The invention can also be used to control a plurality of fans fitted to the same network of ducts, e.g. in the same portion of a mine. Such fans are generally placed in series or in parallel and the way in which they are controlled changes accordingly.

When two fans are connected in series, the total pressures they provide add, but the flow rate remains limited to the lower of the two values that the two fans can deliver. Such series twinning is advantageous only for networks having high resistance.

When two fans are connected in parallel, the flow rates supplied by the fans add, but the total pressure remains unchanged. Such parallel twinning is advantageous only when the network requires a flow rate that is very high or that is very variable (low flow rates can be obtained by stopping one of the fans), and in which the resistance is relatively low. By way of example, FIG. 3 shows the increase in flow rate ΔQ that can be obtained by putting two fans having the same pressure-flow rate characteristic 32 in parallel. Curve 34 shows the equivalent characteristic of the set of fans.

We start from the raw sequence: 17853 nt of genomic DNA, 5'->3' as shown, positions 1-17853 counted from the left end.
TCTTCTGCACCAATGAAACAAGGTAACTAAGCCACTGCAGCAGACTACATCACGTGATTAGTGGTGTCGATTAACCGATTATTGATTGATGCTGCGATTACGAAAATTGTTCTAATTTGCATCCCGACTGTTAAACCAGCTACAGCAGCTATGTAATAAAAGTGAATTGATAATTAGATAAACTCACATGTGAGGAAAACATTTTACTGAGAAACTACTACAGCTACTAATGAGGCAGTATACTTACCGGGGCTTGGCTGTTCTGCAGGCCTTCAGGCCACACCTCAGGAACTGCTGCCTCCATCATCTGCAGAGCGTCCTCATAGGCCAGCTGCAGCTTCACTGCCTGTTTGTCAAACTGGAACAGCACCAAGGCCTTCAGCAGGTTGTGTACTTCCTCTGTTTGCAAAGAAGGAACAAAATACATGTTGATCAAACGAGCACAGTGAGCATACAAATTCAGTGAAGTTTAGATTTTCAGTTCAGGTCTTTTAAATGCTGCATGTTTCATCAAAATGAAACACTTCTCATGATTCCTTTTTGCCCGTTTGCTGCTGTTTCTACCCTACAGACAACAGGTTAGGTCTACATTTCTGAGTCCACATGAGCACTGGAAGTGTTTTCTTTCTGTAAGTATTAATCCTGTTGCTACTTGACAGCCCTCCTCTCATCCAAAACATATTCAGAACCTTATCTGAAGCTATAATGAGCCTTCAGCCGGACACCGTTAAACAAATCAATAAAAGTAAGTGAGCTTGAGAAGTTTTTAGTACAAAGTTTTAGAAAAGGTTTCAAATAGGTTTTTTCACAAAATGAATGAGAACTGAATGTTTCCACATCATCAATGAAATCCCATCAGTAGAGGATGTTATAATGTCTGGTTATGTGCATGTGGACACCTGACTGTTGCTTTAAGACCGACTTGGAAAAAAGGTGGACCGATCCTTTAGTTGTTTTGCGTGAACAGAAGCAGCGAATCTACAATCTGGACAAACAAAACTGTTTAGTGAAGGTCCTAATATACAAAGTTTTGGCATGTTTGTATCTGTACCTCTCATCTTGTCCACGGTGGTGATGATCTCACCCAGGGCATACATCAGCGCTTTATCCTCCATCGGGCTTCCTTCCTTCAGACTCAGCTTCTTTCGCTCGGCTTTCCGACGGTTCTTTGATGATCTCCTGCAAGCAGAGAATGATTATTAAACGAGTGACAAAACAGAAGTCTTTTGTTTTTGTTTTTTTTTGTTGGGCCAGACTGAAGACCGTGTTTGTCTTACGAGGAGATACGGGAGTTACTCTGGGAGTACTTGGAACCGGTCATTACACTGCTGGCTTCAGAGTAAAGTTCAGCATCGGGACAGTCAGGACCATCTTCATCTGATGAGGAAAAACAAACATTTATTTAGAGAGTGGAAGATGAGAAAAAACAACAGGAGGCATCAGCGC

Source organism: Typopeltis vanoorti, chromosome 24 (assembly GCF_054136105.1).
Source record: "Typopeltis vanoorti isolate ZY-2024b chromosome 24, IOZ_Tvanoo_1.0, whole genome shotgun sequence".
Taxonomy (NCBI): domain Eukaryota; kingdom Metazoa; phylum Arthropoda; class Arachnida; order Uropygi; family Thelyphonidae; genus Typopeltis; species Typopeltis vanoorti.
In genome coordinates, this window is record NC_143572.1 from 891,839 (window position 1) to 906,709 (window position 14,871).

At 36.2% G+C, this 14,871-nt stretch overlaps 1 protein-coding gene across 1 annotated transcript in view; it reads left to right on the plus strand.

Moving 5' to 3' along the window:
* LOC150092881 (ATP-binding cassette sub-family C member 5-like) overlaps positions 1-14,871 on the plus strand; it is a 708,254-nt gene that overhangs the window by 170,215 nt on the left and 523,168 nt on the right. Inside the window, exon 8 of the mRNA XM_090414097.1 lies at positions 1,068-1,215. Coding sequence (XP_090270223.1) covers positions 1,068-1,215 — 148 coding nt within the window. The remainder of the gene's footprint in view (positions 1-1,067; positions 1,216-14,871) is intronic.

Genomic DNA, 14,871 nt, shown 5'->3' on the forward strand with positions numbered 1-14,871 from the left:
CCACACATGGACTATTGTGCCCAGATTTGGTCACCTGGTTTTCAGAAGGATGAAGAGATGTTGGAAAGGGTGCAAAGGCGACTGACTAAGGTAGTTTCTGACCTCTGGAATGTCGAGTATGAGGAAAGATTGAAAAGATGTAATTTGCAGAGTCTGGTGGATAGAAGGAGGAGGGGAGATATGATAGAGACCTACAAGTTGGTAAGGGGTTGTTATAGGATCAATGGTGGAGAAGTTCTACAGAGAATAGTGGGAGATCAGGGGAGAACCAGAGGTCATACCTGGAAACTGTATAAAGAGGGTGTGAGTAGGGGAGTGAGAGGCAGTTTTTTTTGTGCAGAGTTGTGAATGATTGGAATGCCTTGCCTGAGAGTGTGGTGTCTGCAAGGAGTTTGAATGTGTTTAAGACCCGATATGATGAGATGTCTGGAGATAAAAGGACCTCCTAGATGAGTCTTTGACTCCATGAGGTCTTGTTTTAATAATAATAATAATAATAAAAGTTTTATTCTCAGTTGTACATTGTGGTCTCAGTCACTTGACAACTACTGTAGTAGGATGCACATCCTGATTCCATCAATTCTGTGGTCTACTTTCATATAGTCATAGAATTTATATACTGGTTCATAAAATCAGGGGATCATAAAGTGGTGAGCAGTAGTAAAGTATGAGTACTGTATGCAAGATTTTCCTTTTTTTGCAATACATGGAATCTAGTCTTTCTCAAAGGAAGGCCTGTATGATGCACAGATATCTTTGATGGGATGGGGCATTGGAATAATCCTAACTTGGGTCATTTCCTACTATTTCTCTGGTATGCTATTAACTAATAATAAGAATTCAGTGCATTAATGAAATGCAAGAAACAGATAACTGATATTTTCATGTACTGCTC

When a plurality of fans having identical characteristics are placed in parallel, control is not fundamentally different from that described above, except insofar as it is necessary to verify that the operating point of each of the fans is such that for the required operating pressure there exists only one possible flow rate. In a range of flow rates lying between the two points having horizontal tangents delimiting the surging zone, there exist three ways in which a given flow rate can be obtained. When two fans are in parallel, FIG. 4 shows that a first fan may take up a position on the point corresponding to flow rate Q3 while the other fan following its characteristic curve from zero flow rate will come to rest on a first point corresponding to the pressure provided by the other fan, namely Q1.